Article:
When EMMs do implement these bespoke APIs, in addition to having to request device administrator permissions for the EMM agent, it’s highly likely the EMM would also require an additional, per-OEM, application installed on the device to better utilise them; SOTI is most notable for having over 170 of OEM plugins, but the act of installing one involves enabling unknown sources and sideloading APKs. Not very secure.
Beyond basic security policies and perhaps a simple email/WiFi/etc configuration then, outside of the bigger OEMs (Samsung, Huawei, Sony, others to a lesser degree), there’s not a lot administrators can manipulate and control with a legacy-managed Android device, which already makes them rather unappealing for use in an enterprise setting.
The exception, as mentioned above, is Samsung. When a Samsung device is enrolled normally (as in, not via Knox Premium), EMM administrators have management over the device to a degree similar to that of an Android Enterprise fully managed device; there are an abundance of restrictions available and excellent visibility of device posture. Samsung’s DA offering isn’t perfect however, and encounters many of the other shortfalls of DA.
When you then consider application management relies on the use of a Google account and requires users manually download applications from Google Play distributed to them via the EMM platform, it becomes even clearer to see the overhead for supporting these devices is rather high.
In some cases, again leveraging bespoke APIs of OEMs, it has been possible to push and install applications distributed in APK format from the EMM silently, but at a cost once more of security and management overhead.
For example, a single application hosted in Google Play may distribute upwards of 5 separate versions of an app depending on:
- OS version
- Architecture (32/64bit, ARM or Intel)
- Screen size or display density
If an IT admin were to simply extract from a device – or worse, download from the internet – a copy of the APK to be uploaded and distributed from the EMM, there’s little guarantee it is the correct version for the estate, particularly if that estate is varied, which they often are.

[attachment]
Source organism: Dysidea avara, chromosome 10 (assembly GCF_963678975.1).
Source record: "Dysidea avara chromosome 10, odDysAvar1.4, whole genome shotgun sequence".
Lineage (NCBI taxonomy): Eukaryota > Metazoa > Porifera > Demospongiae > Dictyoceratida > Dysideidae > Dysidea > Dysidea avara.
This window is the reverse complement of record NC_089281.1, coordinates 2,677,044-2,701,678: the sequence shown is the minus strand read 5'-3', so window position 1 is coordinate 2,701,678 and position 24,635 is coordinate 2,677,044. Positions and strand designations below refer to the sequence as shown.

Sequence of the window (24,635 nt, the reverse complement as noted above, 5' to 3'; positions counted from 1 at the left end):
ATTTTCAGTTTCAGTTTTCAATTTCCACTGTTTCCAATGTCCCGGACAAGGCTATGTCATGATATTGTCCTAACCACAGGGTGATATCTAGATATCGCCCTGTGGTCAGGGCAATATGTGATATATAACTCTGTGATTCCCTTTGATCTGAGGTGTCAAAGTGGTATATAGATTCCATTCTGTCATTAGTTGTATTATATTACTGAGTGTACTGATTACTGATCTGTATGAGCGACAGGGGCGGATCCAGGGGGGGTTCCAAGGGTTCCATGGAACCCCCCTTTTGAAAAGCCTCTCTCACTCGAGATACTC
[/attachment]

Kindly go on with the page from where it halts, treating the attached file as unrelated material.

Worst case, the IT admin might inadvertently push a PHA (potentially harmful application) which could be anything from adware to a keylogger, screen recorder, or in another dire scenario, a derivative of double locker, which after gaining device admin privileges will change the passcode of the device and encrypt its contents.
Assuming the APK is safe, but not appropriate for the device, the organisation may end up incurring large mobile data fees as the EMM tries and fails to install an unsuitable APK repeatedly; the device will reject the installation, the EMM will see the failure and re-push the APK once more. Potentially at every checkin until admin intervention. I have seen this situation play out several times and it is not pleasant.
If taking the more sensible approach to application management by utilising Google Play, a Google account is required on the device and users of legacy-managed devices will simply be prompted, often repeatedly, to go and install it manually from Google Play as mentioned above. When retiring the device (as in, enterprise wipe – not a full reset) there’s no consistent guarantee those download applications and their accounts will be removed with it, potentially leaving corporate data on an unmanaged device.
Further complicating things, the introduction of Factory Reset Protection (FRP) means wiping a device without first removing the users’ Google account may render the device unusable. Really not an ideal situation to end up in as without end-user cooperation, it can be costly to send devices off for repair, a necessity if the device is to be re-deployed.